Editor's message: Having policies in place on employee behaviour and appearance helps your employees know what standards are expected of them, in relation to their dress, use of social media or behaviour at work-related social events, for example.
Properly implemented policies can help to avoid tribunal claims against your organisation, and potential liability for the actions of an employee, such as for harassment or a data breach. Aside from potential legal action, employee behaviour that comes to the attention of social media has the potential to cause serious damage to the organisation's reputation.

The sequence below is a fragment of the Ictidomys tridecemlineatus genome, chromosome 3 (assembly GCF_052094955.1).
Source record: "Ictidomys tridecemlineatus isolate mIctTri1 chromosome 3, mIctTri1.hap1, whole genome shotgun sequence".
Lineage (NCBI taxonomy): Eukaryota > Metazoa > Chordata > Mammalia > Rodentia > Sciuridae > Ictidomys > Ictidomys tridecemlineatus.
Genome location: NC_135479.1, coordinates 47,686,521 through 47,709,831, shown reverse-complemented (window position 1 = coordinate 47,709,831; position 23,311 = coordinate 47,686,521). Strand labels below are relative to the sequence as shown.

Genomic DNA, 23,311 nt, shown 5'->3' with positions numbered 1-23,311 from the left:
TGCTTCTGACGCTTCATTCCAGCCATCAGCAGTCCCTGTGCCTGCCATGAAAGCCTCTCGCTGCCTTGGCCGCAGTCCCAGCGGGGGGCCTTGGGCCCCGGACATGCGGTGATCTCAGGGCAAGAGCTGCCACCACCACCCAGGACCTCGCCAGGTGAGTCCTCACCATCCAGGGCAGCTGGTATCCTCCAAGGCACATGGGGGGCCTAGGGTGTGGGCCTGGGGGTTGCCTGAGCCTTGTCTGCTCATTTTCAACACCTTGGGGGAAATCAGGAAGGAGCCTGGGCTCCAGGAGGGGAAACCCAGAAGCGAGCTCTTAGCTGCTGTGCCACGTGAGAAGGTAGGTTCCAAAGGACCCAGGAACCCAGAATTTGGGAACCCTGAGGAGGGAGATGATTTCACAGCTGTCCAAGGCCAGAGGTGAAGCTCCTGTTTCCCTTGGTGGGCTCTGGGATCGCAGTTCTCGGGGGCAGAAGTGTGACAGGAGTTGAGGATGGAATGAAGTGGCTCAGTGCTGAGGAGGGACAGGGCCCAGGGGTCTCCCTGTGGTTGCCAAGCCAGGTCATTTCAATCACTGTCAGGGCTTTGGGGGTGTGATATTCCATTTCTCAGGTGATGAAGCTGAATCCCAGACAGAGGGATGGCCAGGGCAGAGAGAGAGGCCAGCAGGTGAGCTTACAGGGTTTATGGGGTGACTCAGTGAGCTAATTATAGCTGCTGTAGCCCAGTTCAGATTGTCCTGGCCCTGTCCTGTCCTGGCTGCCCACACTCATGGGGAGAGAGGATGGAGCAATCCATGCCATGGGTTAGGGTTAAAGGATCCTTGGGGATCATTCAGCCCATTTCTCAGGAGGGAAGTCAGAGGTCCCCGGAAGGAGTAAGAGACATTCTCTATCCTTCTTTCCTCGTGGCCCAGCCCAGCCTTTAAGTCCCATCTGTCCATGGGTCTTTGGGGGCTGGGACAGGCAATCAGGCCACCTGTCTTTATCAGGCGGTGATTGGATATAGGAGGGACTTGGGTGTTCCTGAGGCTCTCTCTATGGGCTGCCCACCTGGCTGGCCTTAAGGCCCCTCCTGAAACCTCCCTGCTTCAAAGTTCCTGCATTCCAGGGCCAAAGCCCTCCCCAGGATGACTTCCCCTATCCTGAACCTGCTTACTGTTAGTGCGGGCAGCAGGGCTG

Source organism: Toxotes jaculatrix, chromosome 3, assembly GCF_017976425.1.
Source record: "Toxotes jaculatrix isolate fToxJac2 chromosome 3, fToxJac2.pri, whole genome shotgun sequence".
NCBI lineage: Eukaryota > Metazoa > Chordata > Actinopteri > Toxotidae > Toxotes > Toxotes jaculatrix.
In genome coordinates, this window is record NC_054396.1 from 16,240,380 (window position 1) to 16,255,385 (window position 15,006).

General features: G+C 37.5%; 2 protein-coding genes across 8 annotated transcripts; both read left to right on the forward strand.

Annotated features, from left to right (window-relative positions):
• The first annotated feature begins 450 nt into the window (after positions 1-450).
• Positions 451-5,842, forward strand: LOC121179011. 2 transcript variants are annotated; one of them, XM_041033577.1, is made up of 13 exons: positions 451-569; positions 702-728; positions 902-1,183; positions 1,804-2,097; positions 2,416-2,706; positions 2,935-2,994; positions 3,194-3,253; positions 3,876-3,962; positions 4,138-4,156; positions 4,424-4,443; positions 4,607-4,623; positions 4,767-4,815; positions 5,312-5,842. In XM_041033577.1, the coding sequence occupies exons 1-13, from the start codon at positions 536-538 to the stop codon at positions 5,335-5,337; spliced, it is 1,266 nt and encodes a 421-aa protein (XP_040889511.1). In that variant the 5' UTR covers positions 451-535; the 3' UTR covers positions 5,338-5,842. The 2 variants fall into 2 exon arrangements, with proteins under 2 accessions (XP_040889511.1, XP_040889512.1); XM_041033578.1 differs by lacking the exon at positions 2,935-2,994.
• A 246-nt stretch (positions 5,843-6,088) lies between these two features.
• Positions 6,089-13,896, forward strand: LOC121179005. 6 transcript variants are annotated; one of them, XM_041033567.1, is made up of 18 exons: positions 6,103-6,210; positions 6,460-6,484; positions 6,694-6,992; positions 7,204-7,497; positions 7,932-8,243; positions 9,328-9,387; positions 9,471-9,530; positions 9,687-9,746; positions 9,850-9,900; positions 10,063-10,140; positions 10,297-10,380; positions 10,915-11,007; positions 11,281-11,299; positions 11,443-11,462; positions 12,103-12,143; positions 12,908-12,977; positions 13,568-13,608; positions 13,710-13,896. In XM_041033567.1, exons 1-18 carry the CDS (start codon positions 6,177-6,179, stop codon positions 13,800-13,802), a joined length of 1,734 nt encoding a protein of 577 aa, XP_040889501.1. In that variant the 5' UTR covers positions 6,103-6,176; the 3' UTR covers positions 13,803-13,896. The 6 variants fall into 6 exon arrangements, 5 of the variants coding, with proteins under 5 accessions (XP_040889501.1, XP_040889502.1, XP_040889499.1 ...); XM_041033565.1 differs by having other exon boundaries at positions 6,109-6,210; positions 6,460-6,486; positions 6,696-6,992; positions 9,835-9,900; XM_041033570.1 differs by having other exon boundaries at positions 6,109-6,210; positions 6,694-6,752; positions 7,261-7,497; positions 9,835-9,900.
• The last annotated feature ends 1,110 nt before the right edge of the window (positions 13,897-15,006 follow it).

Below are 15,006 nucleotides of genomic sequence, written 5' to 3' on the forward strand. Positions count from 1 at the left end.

You need to make sure your policies on employees’ appearance and behaviour do not themselves put your organisation’s reputation at risk, through being discriminatory or otherwise out of step with current expectations. For example, could your dress code result in a petition with more than 150,000 signatures and an investigation by a Parliamentary committee, as happened when receptionist Nicola Thorp was sent home from an agency assignment with PwC for wearing flat shoes?
Susie Munro, senior employment law editor
HR and legal information and guidance relating to personal appearance and behaviour.